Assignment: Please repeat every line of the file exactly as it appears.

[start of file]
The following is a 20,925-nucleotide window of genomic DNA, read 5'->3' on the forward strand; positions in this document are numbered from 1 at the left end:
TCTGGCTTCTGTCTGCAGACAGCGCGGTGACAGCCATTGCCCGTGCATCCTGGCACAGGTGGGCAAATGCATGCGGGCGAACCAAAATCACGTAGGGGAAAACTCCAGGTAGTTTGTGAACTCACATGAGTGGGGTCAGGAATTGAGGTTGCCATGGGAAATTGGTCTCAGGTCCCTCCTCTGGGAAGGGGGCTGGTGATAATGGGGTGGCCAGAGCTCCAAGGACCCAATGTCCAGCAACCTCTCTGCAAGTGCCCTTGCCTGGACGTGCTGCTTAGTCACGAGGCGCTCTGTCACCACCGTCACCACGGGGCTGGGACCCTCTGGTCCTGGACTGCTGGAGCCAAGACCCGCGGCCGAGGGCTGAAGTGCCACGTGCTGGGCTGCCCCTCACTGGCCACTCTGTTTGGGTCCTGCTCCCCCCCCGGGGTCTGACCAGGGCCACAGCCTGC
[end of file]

The following is a 20,925-nucleotide window of genomic DNA, read 5'->3' on the forward strand; positions in this document are numbered from 1 at the left end:
TCTGGCTTCTGTCTGCAGACAGCGCGGTGACAGCCATTGCCCGTGCATCCTGGCACAGGTGGGCAAATGCATGCGGGCGAACCAAAATCACGTAGGGGAAAACTCCAGGTAGTTTGTGAACTCACATGAGTGGGGTCAGGAATTGAGGTTGCCATGGGAAATTGGTCTCAGGTCCCTCCTCTGGGAAGGGGGCTGGTGATAATGGGGTGGCCAGAGCTCCAAGGACCCAATGTCCAGCAACCTCTCTGCAAGTGCCCTTGCCTGGACGTGCTGCTTAGTCACGAGGCGCTCTGTCACCACCGTCACCACGGGGCTGGGACCCTCTGGTCCTGGACTGCTGGAGCCAAGACCCGCGGCCGAGGGCTGAAGTGCCACGTGCTGGGCTGCCCCTCACTGGCCACTCTGTTTGGGTCCTGCTCCCCCCCCGGGGTCTGACCAGGGCCACAGCCTGC